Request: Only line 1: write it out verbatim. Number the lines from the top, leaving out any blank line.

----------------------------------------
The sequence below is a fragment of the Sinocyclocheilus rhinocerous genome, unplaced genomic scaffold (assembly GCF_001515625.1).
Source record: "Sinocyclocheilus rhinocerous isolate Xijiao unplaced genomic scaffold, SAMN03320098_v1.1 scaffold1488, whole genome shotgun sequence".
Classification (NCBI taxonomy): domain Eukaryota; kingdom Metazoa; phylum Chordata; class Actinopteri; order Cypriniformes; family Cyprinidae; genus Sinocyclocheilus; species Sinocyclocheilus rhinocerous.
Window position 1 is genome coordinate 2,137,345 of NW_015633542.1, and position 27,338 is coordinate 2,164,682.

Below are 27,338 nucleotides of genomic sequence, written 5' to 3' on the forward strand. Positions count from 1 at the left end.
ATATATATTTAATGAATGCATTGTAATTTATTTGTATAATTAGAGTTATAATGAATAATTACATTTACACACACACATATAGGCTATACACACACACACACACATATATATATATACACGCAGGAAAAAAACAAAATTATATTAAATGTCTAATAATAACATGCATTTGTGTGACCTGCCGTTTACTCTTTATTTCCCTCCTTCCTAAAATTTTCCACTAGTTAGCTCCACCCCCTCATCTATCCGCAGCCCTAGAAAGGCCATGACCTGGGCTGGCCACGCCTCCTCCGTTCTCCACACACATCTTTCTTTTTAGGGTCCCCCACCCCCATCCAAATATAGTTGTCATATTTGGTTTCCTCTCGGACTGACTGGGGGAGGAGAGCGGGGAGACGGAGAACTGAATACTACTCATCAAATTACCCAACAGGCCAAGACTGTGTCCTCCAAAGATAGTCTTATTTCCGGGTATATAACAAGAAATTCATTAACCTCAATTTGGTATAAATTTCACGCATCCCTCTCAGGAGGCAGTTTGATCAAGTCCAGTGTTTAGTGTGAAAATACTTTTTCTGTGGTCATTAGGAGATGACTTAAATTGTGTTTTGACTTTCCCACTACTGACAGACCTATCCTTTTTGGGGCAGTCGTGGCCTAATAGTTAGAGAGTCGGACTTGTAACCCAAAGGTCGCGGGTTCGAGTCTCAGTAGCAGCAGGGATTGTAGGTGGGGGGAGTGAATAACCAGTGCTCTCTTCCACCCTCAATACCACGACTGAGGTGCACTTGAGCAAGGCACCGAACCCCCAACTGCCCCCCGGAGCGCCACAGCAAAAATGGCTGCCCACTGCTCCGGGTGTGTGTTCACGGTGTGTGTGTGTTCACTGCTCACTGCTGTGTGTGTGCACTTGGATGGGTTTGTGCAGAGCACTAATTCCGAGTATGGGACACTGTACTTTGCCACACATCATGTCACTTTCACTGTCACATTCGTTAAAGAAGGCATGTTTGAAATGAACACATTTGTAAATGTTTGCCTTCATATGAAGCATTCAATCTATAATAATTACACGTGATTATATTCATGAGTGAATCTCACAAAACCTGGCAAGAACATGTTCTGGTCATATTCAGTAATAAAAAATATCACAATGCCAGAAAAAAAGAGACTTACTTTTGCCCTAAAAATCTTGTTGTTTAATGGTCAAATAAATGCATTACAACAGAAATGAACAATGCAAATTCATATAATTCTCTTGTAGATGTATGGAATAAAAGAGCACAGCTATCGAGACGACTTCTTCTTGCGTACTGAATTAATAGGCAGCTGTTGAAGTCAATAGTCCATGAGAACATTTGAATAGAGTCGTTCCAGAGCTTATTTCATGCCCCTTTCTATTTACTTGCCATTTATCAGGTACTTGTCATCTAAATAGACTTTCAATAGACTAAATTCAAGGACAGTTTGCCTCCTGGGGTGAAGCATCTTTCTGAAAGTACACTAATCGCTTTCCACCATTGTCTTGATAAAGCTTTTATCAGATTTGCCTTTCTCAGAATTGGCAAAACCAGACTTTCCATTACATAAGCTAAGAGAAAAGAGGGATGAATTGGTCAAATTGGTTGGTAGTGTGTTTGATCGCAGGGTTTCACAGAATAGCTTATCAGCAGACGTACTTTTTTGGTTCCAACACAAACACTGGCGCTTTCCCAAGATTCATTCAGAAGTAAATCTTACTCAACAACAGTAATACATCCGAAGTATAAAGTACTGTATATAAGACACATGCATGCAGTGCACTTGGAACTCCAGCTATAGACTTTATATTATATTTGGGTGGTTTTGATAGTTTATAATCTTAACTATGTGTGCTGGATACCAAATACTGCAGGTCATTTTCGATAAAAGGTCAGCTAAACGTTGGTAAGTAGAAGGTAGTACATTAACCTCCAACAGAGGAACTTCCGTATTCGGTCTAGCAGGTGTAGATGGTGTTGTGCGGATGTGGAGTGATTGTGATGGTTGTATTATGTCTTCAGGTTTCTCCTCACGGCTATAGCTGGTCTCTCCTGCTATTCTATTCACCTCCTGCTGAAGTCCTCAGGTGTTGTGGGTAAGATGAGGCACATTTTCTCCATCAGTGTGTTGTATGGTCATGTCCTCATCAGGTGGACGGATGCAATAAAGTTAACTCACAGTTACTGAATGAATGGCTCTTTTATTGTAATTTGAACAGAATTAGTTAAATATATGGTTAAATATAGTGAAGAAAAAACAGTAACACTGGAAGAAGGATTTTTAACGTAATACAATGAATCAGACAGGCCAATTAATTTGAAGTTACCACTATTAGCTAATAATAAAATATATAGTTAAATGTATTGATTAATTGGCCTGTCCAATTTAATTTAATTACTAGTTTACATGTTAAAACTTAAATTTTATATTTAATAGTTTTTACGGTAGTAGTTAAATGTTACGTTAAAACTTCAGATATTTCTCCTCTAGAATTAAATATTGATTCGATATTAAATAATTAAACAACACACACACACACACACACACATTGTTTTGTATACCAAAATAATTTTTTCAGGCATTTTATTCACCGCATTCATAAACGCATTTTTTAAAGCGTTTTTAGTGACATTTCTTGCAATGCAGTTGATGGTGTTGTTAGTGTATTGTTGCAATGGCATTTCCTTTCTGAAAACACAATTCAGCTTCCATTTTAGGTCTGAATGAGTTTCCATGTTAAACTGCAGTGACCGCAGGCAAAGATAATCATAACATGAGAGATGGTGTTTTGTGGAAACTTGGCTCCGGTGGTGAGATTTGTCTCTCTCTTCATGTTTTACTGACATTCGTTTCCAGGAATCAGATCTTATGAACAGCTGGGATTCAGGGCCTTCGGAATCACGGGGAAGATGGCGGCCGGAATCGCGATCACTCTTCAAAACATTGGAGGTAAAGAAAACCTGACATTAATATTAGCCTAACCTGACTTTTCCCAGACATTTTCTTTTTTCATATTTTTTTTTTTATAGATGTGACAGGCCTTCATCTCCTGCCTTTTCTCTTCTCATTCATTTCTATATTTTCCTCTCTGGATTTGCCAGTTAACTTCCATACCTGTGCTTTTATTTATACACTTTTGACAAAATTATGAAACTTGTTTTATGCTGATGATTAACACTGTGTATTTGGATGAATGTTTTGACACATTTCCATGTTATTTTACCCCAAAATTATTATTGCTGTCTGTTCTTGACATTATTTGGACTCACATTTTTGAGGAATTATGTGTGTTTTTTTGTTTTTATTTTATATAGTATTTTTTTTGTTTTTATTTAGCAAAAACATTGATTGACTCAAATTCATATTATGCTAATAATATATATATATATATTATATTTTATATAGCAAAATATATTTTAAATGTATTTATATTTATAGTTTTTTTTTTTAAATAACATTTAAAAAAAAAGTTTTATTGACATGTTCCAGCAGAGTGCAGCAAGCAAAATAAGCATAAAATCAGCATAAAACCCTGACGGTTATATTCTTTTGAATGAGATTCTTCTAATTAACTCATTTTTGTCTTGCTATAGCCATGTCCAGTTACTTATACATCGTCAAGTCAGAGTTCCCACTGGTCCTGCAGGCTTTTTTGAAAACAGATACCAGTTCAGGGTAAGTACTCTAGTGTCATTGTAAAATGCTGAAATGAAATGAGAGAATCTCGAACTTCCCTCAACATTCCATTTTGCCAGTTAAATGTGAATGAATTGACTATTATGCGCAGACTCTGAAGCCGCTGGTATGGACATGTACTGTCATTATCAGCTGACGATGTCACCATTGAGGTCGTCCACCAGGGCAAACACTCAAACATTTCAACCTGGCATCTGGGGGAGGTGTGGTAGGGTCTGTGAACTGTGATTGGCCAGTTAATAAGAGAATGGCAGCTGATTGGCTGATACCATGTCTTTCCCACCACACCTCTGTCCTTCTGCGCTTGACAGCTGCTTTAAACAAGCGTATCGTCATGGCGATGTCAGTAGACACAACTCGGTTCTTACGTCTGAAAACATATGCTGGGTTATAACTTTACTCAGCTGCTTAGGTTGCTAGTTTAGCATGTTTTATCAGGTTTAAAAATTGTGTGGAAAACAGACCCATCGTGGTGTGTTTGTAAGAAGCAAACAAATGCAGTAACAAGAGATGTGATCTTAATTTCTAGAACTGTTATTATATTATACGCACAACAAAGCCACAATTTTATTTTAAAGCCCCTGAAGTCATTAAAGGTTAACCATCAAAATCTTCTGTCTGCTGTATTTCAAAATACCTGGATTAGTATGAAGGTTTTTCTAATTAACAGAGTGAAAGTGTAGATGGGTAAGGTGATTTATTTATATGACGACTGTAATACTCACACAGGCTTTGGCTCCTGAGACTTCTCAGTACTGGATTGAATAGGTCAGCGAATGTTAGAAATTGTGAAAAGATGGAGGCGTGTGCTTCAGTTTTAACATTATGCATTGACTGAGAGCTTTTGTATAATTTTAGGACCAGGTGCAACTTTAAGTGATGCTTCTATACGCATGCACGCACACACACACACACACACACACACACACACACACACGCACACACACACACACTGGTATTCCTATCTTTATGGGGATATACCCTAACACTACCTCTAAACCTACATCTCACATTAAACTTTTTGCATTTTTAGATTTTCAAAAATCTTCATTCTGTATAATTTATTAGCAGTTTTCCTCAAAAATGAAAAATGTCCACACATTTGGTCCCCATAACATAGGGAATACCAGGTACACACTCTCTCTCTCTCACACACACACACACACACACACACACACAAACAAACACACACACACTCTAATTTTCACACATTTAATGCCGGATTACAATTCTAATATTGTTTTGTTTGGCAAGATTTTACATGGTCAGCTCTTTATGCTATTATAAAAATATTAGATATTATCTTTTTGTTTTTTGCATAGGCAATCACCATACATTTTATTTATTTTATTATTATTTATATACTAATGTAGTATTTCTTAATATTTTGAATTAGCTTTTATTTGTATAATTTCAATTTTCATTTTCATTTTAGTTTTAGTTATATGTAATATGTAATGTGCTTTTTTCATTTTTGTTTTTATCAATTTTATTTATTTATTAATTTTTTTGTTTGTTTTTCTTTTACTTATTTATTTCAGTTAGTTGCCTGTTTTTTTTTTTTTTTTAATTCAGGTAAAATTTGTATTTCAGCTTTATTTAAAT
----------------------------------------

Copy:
The sequence below is a fragment of the Sinocyclocheilus rhinocerous genome, unplaced genomic scaffold (assembly GCF_001515625.1).